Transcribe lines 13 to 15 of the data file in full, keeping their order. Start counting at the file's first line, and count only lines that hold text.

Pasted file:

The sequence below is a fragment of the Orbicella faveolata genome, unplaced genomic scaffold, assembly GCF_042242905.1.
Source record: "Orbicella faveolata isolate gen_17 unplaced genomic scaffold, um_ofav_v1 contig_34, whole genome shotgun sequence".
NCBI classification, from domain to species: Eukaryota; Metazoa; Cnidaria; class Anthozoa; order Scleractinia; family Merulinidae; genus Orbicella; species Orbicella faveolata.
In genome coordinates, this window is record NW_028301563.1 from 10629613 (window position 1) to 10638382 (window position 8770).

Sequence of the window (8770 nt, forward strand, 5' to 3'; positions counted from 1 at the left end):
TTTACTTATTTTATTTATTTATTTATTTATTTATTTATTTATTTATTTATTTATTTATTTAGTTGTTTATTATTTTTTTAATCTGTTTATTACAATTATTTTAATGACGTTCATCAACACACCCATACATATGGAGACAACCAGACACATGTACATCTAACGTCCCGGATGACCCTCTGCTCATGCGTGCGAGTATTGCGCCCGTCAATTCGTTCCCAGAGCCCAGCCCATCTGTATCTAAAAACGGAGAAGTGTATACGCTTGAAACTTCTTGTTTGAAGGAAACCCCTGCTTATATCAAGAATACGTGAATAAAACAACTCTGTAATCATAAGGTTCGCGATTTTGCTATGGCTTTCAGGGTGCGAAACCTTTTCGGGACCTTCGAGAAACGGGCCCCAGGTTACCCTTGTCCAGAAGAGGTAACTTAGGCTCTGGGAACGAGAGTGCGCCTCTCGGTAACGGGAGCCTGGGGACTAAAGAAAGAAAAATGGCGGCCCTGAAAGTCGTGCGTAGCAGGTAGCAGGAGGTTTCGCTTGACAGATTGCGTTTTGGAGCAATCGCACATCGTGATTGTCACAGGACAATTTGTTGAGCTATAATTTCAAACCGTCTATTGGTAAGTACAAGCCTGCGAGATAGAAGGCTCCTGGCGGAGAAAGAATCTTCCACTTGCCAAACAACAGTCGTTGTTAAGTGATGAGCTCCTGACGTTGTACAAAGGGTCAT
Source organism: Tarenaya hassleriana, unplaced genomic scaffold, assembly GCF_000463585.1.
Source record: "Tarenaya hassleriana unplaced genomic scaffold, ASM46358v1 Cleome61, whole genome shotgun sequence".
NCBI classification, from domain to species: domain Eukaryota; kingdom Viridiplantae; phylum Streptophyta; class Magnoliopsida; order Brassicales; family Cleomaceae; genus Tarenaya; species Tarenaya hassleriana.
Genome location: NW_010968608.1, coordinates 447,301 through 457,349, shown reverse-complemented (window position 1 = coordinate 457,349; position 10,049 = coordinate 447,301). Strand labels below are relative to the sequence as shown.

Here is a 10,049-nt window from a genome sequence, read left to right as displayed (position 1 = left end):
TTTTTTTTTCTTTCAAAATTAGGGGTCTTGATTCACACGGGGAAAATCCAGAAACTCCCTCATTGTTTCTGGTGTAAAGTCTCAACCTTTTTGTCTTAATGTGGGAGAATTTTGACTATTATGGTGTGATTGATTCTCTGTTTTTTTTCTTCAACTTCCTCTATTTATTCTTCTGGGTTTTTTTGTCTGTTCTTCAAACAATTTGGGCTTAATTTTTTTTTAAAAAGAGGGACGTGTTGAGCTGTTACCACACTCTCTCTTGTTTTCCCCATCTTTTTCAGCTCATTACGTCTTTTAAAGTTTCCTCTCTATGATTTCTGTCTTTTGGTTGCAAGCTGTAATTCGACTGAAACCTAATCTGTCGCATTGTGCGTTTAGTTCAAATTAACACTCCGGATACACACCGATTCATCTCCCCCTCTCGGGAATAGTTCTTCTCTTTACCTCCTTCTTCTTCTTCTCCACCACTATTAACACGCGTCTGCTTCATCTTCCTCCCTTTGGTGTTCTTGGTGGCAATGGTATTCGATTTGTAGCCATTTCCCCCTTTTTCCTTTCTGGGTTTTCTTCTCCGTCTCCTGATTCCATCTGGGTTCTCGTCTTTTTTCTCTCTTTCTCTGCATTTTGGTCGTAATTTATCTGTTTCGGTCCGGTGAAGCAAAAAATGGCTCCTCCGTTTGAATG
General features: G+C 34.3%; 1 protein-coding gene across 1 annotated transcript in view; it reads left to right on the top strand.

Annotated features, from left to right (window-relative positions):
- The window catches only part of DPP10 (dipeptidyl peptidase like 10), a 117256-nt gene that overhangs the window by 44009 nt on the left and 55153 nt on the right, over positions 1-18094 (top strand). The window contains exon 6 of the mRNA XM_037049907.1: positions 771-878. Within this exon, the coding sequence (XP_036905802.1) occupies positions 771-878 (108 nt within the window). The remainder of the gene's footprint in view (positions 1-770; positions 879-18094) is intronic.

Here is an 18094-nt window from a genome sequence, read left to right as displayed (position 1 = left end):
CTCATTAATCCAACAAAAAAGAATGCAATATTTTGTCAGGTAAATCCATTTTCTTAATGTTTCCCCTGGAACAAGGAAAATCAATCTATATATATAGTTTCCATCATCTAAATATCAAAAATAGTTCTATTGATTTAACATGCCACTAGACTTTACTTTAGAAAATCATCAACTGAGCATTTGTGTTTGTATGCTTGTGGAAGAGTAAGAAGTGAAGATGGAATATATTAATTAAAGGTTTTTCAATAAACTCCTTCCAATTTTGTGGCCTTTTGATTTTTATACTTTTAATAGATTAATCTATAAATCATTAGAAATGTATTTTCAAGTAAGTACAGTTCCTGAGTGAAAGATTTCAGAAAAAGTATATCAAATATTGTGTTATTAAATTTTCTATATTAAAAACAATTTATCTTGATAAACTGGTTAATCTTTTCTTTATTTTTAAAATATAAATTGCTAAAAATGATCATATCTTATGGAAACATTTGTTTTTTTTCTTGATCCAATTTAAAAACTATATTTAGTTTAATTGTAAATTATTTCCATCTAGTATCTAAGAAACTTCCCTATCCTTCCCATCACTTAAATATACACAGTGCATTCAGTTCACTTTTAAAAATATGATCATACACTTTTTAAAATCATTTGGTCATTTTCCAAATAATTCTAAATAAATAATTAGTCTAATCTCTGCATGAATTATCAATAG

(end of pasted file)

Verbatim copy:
General features: G+C 34.3%; 1 protein-coding gene across 1 annotated transcript in view; it reads left to right on the top strand.

Annotated features, from left to right (window-relative positions):
- The window catches only part of DPP10 (dipeptidyl peptidase like 10), a 117256-nt gene that overhangs the window by 44009 nt on the left and 55153 nt on the right, over positions 1-18094 (top strand). The window contains exon 6 of the mRNA XM_037049907.1: positions 771-878. Within this exon, the coding sequence (XP_036905802.1) occupies positions 771-878 (108 nt within the window). The remainder of the gene's footprint in view (positions 1-770; positions 879-18094) is intronic.